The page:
Giving give and take takeaways

Halfway through. My energy is seeping through me like finely grained sand in my hands. It’s so damn hard. I come to realise I cannot be the person I normally am. Suddenly acts of courtesy becomes insurmountable. I’ve dropped most interactions with others. My friends are remarkably supportive and I really wish I had more excess to be able to give something back. 

But I don’t

I’m done with worst part of the treatment. I recently found out that me and my family are not genetically disposed for cancer. We just started out holiday together. I even managed to go to Roskilde festival for one day, hanging out with friends, listening to music. I should be relieved. Happy. 

But I’m not

It’s not that I’m upset or depressed, I’m just not very cheerful in these days. The matter of fact is that I feel my energy failing, my patience growing thinner. At the beginning of the treatment I was able to see people, to write to them, to interact with the outside world. That is getting increasingly more difficult. Small obstacles makes me want to give up, tears are pushing through for nothing. I’m not able to be the person I want to be. I’m not able to be there for others, let alone lift them or make a difference. I struggle with the idea that I’m actually the one to feel sorry for. I’m the one that can be demanding – even unreasonable. Not that it’s imperative, but if I am it’s explainable. The irrational is normal in my situation. I don’t have to strive for perfection right now, because if I do it will positively drain me; I’ll be worse off than before. It doesn’t get any more simple from the fact that most of the time I feel rather ok. The side effects are manageable on a physical level. But psychologically the treatment is taking it’s toll. The effect is subtle, hardly noticeable on the outside, but with great effect to the ones closest to me. Sometimes close to overwhelming for me.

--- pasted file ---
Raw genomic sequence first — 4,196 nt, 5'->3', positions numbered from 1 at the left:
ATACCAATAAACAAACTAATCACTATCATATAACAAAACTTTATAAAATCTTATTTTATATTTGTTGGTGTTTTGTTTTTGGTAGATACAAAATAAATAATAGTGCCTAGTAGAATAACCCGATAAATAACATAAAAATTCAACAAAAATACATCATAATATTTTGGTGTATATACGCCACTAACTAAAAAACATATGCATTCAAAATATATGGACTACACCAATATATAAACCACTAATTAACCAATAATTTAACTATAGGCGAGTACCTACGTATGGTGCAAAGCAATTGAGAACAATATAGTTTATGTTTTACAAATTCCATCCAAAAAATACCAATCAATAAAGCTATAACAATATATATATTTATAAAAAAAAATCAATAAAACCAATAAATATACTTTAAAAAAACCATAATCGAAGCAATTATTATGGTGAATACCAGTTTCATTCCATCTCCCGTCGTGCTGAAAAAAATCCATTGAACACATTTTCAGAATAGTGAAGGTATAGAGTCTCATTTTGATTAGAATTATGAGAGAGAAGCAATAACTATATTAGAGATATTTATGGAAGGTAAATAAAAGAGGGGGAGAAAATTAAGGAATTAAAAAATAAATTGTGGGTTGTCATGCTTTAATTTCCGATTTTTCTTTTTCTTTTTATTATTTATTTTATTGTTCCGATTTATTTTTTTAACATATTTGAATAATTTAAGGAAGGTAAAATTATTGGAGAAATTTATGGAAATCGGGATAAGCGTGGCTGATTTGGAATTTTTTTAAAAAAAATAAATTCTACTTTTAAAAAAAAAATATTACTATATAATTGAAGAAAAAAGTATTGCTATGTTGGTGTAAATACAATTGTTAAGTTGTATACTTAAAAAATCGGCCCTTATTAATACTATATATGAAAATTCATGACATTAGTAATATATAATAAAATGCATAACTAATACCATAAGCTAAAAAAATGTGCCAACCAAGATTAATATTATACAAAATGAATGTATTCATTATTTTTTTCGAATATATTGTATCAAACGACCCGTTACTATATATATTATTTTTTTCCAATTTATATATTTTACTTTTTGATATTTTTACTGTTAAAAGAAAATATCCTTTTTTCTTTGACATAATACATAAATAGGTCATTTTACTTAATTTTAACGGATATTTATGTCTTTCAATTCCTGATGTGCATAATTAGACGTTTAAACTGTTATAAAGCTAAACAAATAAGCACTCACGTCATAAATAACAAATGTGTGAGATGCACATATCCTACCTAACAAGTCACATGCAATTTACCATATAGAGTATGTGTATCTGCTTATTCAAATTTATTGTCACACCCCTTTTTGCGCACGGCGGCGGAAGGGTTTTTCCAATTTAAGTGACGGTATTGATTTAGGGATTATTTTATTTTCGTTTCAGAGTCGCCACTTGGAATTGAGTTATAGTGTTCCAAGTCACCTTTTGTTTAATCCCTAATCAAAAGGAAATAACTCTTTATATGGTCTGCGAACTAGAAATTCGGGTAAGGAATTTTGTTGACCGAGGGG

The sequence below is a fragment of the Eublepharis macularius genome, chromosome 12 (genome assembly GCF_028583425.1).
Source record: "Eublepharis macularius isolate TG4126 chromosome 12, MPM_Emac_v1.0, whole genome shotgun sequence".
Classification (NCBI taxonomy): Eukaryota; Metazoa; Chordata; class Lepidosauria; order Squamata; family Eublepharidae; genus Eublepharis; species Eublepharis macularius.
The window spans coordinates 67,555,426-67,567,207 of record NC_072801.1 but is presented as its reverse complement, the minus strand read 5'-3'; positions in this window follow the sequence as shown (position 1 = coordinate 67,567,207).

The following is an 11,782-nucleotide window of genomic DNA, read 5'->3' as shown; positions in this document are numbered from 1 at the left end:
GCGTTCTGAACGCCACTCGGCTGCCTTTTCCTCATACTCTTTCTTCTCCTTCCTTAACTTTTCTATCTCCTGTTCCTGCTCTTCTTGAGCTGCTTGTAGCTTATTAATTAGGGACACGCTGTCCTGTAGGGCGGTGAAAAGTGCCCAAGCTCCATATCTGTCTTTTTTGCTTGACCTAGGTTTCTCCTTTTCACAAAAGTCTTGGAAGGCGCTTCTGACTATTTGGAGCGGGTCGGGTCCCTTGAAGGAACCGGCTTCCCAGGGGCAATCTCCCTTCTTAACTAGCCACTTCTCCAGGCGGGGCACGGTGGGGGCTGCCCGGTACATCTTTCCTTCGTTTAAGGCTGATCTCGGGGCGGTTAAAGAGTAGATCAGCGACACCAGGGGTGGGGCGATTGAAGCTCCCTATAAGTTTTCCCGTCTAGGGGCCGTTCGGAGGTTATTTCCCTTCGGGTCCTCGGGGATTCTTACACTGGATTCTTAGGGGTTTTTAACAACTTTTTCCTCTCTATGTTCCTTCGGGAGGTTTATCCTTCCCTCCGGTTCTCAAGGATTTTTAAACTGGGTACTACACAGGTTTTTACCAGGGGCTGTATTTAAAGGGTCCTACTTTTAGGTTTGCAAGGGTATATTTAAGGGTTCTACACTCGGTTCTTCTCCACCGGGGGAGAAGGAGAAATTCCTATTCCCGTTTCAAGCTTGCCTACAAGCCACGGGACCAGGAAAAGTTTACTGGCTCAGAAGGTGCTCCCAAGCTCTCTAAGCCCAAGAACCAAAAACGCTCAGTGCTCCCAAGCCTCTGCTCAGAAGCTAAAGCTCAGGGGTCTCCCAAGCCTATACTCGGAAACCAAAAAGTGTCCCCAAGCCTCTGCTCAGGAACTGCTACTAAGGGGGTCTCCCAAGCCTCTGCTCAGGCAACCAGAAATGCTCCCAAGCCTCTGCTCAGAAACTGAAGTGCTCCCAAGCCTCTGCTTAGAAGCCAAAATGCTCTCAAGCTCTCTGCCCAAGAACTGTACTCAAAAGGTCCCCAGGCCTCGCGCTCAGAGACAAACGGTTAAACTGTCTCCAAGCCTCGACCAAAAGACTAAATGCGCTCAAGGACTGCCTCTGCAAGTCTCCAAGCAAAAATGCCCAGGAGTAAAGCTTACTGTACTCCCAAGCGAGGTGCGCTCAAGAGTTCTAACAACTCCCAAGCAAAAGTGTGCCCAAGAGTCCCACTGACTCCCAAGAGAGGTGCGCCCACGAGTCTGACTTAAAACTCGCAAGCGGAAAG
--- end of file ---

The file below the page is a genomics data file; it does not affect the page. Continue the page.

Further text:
But I’m not alone

When I sit in the waiting room at the oncologist I see all sorts of people. Some sit there all alone for every visit. Some are accompanied by a porter, being too ill to get there themselves. I dread the idea of having no or little support in this situation and yet this is the reality for some. An acquaintance of mine who had fought cancer himself reached out at an early stage. “When all comes to all this is a lonely battle“ he said. I understand what he meant, but for me this was never the case. I have gotten such great and powerful response from my openness. My network is rich and I’m able to articulate all my concerns. My surroundings are full of resources. This is far from the reality for a lot of people.

Afternoon tea with a side of support and understanding courtesy of my sister and mother the other day
What I experience right now, this is the darker side of my illness. I really try to keep a light head, but reality is it’s difficult. My heart goes out to everyone in this position that do not have access to all that I have; if you know someone like this I hope you reach out for them too. What I can say is that I still wish to be contacted and asked if I want to do stuff, that surely goes for all dealing with hardship. And that it is ok if you’re turned down; which is going to be a lot of the time. I find comfort in that at some point – three, six or twelve months from now – I will be myself again. Able to look back at this time of my life, grateful of all the support I was given even though I didn’t have much to offer in return. And most important: I’ll be able to reciprocate to all that are dealing with difficutlies, returning the favour that have been given so generously to me. Remember that the effort of giving often is such a small thing compared to the impact it can have on the receiving end.

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